Luke:  Oh yes… Well no actually, [in panic] only in one paragraph on page 107 [of 138].

Prime Minister Jim Hacker:  It was enough, I could take the hint.

Yes Prime Minister:  A victory for Democracy 1986

Apparently the big report about Russian “Hacking” of the election was not only a nothingburger in terms of hacking the actual election, but it was so thin that they dived into the public domain to pad it

Today’s report is, as noted, remarkably brief. The longest portion of the report, at seven pages, is Annex 1, titled “Russia — Kremlin’s TV Seeks To Influence Politics, Fuel Discontent in US.” Annex 1 is devoted entirely to RT America TV, which the agencies deem a propaganda outlet of the Russian government. Given that this annex comprises the largest portion of the report, it is stunning to see this footnote:

This annex was originally published on 11 December 2012 by the Open Source Center, now the Open Source Enterprise.

So the CIA, FBI and NSA are so lacking in relevant, probative intelligence that the largest portion of today’s report is a recycling of four-year-old, public domain information on Russia Today.

In short, it is possible that the Russian government gained access to the DNC’s and Podesta’s email accounts by spearfishing, downloaded emails from those accounts, and provided them to Wikileaks. But we have to take the bureaucrats’ word for it.

Point of fact it’s highly believable that the Russians and anyone else who wanted them got Podesta’s emails and the data on Hillary’s server

I have no problem believing that the Russians did in fact get Podesta’s emails, and the DNC ones, and probably whatever was on Hillary Clinton’s server. The security of all of them seems to have been sufficiently lax that I expect multiple groups got in.

That laxness should itself be a major news story because it’s been apparent to anyone who actually pays attention to these things that state (sponsored) actors have been looking for vulnerable systems for the whole of the Obama administration, if not before.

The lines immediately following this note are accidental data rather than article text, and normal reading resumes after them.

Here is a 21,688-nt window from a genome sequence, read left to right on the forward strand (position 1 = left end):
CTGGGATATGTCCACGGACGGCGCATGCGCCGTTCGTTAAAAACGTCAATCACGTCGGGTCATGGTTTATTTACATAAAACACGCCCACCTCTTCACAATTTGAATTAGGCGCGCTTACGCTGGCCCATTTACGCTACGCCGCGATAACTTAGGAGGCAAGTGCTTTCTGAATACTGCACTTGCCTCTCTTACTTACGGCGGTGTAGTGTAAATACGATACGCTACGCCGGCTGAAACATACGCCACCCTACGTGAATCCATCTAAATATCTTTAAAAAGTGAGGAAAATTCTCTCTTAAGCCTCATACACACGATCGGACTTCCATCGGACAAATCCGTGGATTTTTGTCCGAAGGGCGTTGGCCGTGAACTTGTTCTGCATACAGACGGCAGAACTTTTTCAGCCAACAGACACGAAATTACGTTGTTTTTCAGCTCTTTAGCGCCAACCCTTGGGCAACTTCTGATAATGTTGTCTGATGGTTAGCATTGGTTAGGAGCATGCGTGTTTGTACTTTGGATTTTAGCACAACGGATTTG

But more interesting is that the report actually supported what we’ve said for decades, that if you cut open groups like Occupy wall street

Now let’s get specific. Occupy Wall Street was, evidently, a Russian front operation:

and the “green” movement, you find red inside

Russia has supported environmental groups to try to suppress fracking, which strikes at the heart of Russian economic strength:

RT runs anti-fracking programming, highlighting environmental issues and the impacts on public health. This is likely reflective of the Russian Government’s concern about the impact of fracking and US natural gas production on the global energy market and the potential challenges to Gazprom’s profitability.

It’s quite apparent that the tactic here was not so much to produce evidence of Russia hacking the election, but to help maintain the “Trump is illegitimate” meme that the MSM keeps running with by the very existence of a “report” regardless of what’s actually  in it.

This explains why Trump isn’t taking issue with the data, just the Obama admin’s conclusions but more significant is what all of this means about where the left is today:

Consider, four years ago on an open mic Barack Obama told the Russians he’d have more “flexibility” after his re-election

And the Russian President Dmitry Medvedev replied at the time:

“I understand your message,” Medvedev told Obama in Seoul. “I will transmit this information to” — no question of who was in control — “Vladimir.”

That “flexibility” cost not only cost tens of thousands of lives in Syria and Ukraine but made Russia the alpha dog internationally for the last few years

But Democrats in general and Obama in particular are now so neutered in power that they’re reduced to objecting to electoral college counts while the speaker laughs at them:

In short their flexibility is gone so in their last two weeks of power they are reduced to exposing both their allies of the occupy movement and the greens as Russian dupes in the vain hope that throwing them under the wheels of the Trump train will slow it down.

I suspect it will not.

Closing thought :  This also answers the question that White House Spokesman Josh Earnest could not. Namely why the 2015 hack of 21 million confidential records of US government employees, a hack that actually mattered